Berechiah is a Jewish name that occurs several times in the Bible. It is derived from Berakhah, "blessing".
The New Testament frequently cites Jewish scripture to support the claim of the Early Christians that Jesus is the Messiah, and to support faith in Jesus as the Christ and his imminent expected Second Coming. The majority of these quotations and references are taken from the Book of Isaiah, but they range over the entire corpus of Jewish writings. Jews do not regard any of these as having been fulfilled by Jesus, and in some cases do not regard them as messianic prophecies at all. According to modern scholars, there are no Old Testament prophecies about Jesus, since these either were not prophecies or the verses do not explicitly refer to the Messiah.
The male given name Zechariah is derived from the Hebrew זְכַרְיָה, meaning "The Lord has remembered." It has been translated into English in many variant forms and spellings, including Zachariah, Zacharias and Zachary.
Zechariah ben Jehoiada is a figure in the Hebrew Bible described as a priest who was stoned to death by Jehoash of Judah and may possibly have been alluded to in the New Testament.
In Christianity the figures widely recognised as prophets are those mentioned as such in the Old Testament and the New Testament. It is believed that prophets are chosen and called by God.
Micah was a prophet in Judaism who prophesied from approximately 737 to 696 BC in Judah and is the author of the Book of Micah. He is considered one of the twelve minor prophets of the Hebrew Bible and was a contemporary of the prophets Isaiah, Amos and Hosea. Micah was from Moresheth-Gath, in southwest Judah. He prophesied during the reigns of kings Jotham, Ahaz, and Hezekiah of Judah. Micah’s messages were directed chiefly toward Jerusalem. He prophesied the future destruction of Jerusalem and Samaria, the destruction and then future restoration of the Judean state, and he rebuked the people of Judah for dishonesty and idolatry. Micah 5:2 is interpreted by Christians as a prophecy that Bethlehem, a small village just south of Jerusalem, would be the birthplace of the Messiah.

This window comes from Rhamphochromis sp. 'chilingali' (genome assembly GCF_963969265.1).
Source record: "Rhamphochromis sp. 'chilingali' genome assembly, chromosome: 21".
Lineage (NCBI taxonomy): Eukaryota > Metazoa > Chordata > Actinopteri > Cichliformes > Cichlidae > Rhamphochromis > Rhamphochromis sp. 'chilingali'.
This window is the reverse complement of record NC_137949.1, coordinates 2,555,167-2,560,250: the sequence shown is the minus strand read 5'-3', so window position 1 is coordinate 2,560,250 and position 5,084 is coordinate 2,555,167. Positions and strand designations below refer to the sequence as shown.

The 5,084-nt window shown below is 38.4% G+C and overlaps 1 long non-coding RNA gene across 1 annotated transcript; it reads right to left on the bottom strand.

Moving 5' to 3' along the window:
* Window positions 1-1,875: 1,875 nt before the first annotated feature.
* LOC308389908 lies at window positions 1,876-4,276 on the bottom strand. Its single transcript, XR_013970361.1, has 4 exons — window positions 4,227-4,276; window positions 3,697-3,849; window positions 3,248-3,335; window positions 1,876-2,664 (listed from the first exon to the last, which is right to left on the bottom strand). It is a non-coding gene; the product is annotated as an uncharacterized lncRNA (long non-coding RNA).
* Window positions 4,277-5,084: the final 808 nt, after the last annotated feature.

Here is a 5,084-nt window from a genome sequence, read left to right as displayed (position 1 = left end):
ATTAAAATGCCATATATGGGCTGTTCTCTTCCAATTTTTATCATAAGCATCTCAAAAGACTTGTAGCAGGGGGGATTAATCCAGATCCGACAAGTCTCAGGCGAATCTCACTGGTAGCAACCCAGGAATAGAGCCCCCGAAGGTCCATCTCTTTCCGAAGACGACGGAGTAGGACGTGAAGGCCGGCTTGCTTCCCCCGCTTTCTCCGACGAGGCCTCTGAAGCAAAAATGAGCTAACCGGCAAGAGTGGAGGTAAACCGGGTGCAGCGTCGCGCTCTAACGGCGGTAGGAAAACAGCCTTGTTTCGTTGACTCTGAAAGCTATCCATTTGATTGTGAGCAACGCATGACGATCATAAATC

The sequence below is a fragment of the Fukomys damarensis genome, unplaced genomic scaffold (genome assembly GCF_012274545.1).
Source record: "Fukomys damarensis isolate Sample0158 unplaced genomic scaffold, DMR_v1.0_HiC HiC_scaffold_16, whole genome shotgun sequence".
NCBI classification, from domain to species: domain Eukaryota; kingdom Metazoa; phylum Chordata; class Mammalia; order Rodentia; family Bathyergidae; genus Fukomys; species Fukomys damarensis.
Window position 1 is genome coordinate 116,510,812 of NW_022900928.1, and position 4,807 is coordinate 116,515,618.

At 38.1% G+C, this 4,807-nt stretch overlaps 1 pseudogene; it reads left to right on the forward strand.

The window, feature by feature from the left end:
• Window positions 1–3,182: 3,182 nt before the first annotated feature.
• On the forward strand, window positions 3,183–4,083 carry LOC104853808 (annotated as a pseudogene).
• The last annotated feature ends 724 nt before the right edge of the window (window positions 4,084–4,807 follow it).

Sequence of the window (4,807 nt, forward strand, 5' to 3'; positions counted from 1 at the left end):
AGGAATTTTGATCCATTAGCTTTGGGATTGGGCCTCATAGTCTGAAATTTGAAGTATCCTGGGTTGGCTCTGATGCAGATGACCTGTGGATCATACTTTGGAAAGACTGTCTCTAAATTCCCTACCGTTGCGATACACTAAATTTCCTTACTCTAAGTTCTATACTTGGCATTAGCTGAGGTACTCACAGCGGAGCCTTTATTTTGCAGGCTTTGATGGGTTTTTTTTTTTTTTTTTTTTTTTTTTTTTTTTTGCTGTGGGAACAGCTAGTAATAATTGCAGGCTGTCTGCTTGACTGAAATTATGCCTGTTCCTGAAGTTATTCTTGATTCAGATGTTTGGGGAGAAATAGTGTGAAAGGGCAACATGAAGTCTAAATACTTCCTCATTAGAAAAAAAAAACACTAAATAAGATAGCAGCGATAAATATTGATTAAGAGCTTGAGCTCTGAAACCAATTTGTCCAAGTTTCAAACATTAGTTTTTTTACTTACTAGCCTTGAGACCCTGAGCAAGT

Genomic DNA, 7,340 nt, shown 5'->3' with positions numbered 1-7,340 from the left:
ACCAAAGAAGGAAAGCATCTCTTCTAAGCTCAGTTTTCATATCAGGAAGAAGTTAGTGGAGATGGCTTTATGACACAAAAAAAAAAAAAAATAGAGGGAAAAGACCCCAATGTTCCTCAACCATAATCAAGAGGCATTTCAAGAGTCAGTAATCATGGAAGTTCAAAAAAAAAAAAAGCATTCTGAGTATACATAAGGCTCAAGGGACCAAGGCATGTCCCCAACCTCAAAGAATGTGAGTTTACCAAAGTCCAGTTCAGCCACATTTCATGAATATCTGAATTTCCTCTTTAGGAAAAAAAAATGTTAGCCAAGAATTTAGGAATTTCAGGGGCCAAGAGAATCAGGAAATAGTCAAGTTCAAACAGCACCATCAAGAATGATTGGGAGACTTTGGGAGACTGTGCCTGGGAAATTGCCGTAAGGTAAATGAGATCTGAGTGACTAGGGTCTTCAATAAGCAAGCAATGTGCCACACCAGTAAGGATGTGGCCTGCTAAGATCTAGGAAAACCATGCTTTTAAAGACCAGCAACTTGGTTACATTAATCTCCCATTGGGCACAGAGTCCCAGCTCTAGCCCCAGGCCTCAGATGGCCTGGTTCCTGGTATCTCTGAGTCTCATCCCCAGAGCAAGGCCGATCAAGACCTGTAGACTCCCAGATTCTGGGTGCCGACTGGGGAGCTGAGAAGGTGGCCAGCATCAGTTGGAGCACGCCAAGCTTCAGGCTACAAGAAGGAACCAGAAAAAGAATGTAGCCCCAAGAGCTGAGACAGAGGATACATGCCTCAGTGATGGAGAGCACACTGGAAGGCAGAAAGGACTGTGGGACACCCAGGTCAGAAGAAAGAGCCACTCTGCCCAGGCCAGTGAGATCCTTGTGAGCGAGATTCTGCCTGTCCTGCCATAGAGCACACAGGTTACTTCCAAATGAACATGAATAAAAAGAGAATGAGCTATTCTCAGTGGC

The following outline is provided as an overview of and topical guide to the Bible:
Haggai 1 is the first chapter of the Book of Haggai in the Hebrew Bible or the Old Testament of the Christian Bible. This book contains the prophecies spoken by the prophet Haggai, and is a part of the Book of the Twelve Minor Prophets.
Haggai 2 is the second chapter of the Book of Haggai in the Hebrew Bible or the Old Testament of the Christian Bible. This book contains the prophecies attributes to the prophet Haggai, written c. 520-515 BCE, and is a part of the Book of the Twelve Minor Prophets.
Zechariah 1 is the first chapter of the Book of Zechariah in the Hebrew Bible or the Old Testament of the Christian Bible. This book contains the prophecies spoken by the prophet Zechariah, and is a part of the Book of the Twelve Minor Prophets.
Zechariah 8 is the eighth chapter of the Book of Zechariah in the Hebrew Bible or the Old Testament of the Christian Bible. This book contains the prophecies attributed to the prophet Zechariah, and is a part of the Book of the Twelve Minor Prophets. This chapter contains a continuation of the subject in the seventh chapter.
Ezra 5 is the fifth chapter of the Book of Ezra in the Old Testament of the Christian Bible, or the book of Ezra-Nehemiah in the Hebrew Bible, which treats the book of Ezra and book of Nehemiah as one book. Jewish tradition states that Ezra is the author of Ezra-Nehemiah as well as the Book of Chronicles, but modern scholars generally accept that a compiler from 5th century BCE is the final author of these books. This chapter records the contribution of the prophets Haggai and Zechariah to the temple building project and the investigation by Persian officials. The section comprising chapter 1 to 6 describes the history before the arrival of Ezra to the land of Judah.
most identify this figure with the Zechariah of 2 Chron. 24:20–25, who was killed in the temple court